(C) Okay, that looks like a reason that we might say “hold up, maybe gasohol isn’t all it’s cracked up to be.” It doesn’t necessarily make it so that gashol is worse, but it doesn’t strengthen the argument for gasohol either. Remember, the opposite of strengthen is NOT strengthen (rather than weaken, which a lot of people think is the opposite of strengthen when they first start out studying for the LSAT). This looks like our answer, but check the other.
(D) Damn, at this point I’m pretty sold on using more gasohol. It’s cheaper too? Cross this one of the list.
(E) Slightly harder to see how this strengthens the argument, maybe, but if you have to, look back at the argument. Gasohol only adds enough emissions so that plants can take care of it, gas doesn’t. A strike against gas strengthens the argument for it’s alternative, gasohol.
(C) is the correct answer.
Takeaway: The opposite of “to strengthen” is “to NOT strengthen”. The correct answer here doesn’t have to weaken the argument, just not help it.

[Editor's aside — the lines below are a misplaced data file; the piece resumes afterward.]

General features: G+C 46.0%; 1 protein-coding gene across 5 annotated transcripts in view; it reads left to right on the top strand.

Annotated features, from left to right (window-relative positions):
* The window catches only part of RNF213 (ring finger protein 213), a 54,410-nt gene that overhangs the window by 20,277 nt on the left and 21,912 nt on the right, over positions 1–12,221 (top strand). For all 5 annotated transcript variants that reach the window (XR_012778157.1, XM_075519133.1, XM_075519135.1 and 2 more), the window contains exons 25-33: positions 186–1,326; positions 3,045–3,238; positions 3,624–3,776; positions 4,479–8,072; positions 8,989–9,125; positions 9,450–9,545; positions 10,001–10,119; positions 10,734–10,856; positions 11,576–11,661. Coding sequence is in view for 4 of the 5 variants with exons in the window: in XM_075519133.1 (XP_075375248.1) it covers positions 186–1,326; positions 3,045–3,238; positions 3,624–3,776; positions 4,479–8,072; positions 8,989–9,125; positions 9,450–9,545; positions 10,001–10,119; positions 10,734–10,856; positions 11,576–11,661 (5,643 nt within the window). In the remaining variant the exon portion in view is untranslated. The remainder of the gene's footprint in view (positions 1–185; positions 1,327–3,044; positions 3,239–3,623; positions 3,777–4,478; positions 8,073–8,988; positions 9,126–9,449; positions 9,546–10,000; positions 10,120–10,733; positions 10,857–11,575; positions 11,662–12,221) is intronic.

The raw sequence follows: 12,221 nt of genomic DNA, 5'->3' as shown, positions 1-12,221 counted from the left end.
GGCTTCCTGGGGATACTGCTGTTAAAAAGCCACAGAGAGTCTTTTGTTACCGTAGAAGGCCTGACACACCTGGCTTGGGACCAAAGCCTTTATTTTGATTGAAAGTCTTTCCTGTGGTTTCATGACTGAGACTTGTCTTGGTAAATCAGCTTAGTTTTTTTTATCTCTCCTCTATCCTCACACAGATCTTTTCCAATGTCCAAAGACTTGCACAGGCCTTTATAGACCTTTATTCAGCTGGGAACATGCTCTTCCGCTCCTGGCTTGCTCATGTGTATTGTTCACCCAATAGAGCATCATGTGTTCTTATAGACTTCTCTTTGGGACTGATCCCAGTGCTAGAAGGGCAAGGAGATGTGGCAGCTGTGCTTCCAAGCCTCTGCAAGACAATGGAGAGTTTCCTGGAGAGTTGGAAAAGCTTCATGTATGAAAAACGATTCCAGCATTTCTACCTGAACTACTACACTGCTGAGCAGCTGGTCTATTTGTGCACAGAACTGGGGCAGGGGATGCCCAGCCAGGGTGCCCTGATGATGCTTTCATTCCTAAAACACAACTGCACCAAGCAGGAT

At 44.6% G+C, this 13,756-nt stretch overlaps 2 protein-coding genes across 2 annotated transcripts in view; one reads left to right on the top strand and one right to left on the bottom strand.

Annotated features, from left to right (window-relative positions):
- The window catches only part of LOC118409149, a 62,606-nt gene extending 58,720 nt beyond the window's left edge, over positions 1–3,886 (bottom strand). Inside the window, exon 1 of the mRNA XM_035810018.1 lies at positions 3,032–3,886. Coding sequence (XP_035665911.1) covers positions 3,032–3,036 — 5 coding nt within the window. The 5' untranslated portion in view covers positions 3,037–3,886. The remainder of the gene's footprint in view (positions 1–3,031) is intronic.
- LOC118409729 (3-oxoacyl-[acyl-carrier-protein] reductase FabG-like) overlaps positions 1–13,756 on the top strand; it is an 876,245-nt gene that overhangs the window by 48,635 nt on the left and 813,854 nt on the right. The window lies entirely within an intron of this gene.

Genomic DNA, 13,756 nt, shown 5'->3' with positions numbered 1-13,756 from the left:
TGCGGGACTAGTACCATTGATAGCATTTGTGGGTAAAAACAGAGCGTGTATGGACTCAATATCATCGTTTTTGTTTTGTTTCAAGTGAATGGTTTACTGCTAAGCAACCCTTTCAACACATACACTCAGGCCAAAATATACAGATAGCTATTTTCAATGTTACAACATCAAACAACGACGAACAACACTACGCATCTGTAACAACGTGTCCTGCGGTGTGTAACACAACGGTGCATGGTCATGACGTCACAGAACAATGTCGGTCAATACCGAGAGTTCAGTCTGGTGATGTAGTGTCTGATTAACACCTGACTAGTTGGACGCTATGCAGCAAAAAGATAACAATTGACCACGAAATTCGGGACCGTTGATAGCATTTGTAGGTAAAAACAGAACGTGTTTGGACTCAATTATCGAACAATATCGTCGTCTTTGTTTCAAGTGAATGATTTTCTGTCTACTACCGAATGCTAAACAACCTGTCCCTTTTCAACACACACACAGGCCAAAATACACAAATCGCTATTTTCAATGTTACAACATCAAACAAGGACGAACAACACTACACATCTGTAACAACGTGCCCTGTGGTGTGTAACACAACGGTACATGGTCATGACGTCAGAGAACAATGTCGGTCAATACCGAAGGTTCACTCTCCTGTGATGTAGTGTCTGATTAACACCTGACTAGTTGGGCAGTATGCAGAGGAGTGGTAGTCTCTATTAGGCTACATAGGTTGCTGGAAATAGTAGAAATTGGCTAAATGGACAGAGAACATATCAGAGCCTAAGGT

An answer that weakens it could be the correct answer (weakening is one way to not strengthen, after all), but it doesn’t have to weaken it.
PREPTEST 29 SECTION 1 QUESTION 4
Question type: Resolve The Paradox
It’s a resolve the paradox question, so we just need to look for something that best explains why cats are muscular despite being some of the laziest of nature’s creatures. Maybe they get vigorous exercise when we aren’t looking at them? Don’t think about it too much, but rather head to the answer choices and use them to clarify your thinking. I don’t think of the answer choices as enemies, and neither should you. They in fact help you to think about the stimulus, often guiding you to a right answer.
(A) Who cares, that’s still doesn’t explain how they got the Schwarzenegger muscles. Easy eliminator. If the paradox remains intact after inserting the answer choice into the stimulus, than you didn’t resolve it, now did you?